BizTouch feature phones can be mixed with conventional analog phones to give you the best combination of flexible operation and low incremental cost as your phone system grows. Instead of paying hundreds of dollars for proprietary digital phones you can mix existing phones with our versatile BizTouch feature phone. It provides one-touch access to the features you use most often, including voice mail.
The Bizfon 680’s features have been preset so you can begin using them literally minutes after it’s installed. And, when you’re ready to tailor them to your own needs and preferences, call extension 299, and our customer care center will connect to your Bizfon and make the changes for you.
The Bizfon 680 turns just about any phone connected to it into a feature phone at the touch of a button. Simply press the star (*) key and you’ll hear instructions on how to use the numeric keys to perform the same functions handled by the feature buttons on a BizTouch phone.
A Bizfon system helps make your business more available, informative and responsive to your customers. With the ability to handle up to 6 calls simultaneously, all callers receive prompt attention. Callers can speak to an operator, enter a number for direct access to an extension number, or listen to a directory of employee extension numbers. And, when callers are placed on hold, the Bizfon doesn’t forget them. Instead, it automatically tells callers how they can reach another extension, talk to an operator, continue to hold, or leave a voice mail message.
Every Bizfon system has a built-in link that lets you “phone home” whenever you need assistance. Whether you need to change a setting in the Bizfon 680, want to know about installing a new phone, or have a question about using a particular feature they have a specified number where you can directly contact a Customer Care specialist whose sole mission is to assure your total satisfaction with your Bizfon.
The Biztouch feature phone gives you one-touch access to the features you use most often. Because it’s designed specifically for the Bizfon system, it is able to provide one-button access to voice mail, a feature rarely found on phone systems costing thousands of dollars more. The BizTouch feature phone includes speakerphone operation, and you can mix it with conventional corded and cordless phones in a Bizfon system.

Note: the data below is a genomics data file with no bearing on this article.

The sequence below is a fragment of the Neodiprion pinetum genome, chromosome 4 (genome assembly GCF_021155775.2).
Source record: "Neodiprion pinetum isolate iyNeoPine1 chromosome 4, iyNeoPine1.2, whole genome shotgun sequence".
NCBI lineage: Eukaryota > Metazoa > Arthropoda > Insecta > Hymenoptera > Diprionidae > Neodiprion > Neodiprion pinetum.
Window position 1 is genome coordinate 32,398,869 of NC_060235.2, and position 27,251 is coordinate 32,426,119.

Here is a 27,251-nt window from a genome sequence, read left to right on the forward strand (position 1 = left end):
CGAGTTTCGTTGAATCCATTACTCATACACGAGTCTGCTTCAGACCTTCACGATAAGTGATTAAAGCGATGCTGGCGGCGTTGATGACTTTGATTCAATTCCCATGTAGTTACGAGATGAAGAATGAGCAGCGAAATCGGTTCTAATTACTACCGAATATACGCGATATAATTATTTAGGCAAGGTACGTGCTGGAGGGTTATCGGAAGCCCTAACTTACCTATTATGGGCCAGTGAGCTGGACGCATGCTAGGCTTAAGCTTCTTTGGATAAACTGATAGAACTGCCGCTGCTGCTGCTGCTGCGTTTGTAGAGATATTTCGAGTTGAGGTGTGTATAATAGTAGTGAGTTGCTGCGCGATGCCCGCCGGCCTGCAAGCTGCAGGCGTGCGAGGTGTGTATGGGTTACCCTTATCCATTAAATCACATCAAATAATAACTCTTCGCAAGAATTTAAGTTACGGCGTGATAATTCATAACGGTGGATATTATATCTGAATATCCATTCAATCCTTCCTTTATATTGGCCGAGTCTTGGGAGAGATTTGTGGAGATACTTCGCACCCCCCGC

The inbound call handling with automated attendant has the following features:
- Separate day and after-hours greetings
- Caller-initiated transfer to operator
- Two caller-selectable informational messages
- Music on hold from attached audio source.
- Fax line can be shared between fax and voice calls
And for voicemail, it has the following features:
- Callers can record, review, and re-record messages
- Date and time stamping of all messages.
- Messages can be listened to, saved, deleted, scanned and forwarded to another extension
- Callers can transfer out of voice mail to another extension or operator
Call handling contains all the standard features of PBX:
The special feature on the Bizfon 680, is the remote access ability:
- Pager notification- you can be notified on your pager whenever you have a new voice message.
- Full usability during remote use- you can access voicemail and other administrative uses.
Physical and Electrical Specifications are as follows:
- Dimensions: 17.5″ L x 8.5″ W x 2.25″ H
- Telephone company lines: Six, six-pin RJ-11 jacks
- Extensions: Eight, six-pin RJ-11 jacks
- Power-fail emergency jack: Connected to telephone company line 1 when power fails
- Audio input (music-on-hold): RCA phono jack (mono)
- Power: 110/220 VAC 50/60 Hz, 17 watts
- Operating temperature: 0-50° Centigrade
- Operating humidity: 0-95% non-condensing
- Regulatory: FCC part 15, FCC part 68, Industry Canada CS-03, UL & CSA listed
In conclusion, this PBX is more suitable for a small business because expandability is fairly limited. The price for this unit is $1499. That once again is due to the limitations on the physical unit. The BizTouch phone sets, which are proprietary, have a cost of $149 per unit.
- Laino, Jane, The Telephony Book, Telecom Books, a division of Miller Freeman, Inc., 1999
- Harry Green, James, The Irwin Handbook of Telecommunications 3rd Ed., McGrawhill, 1997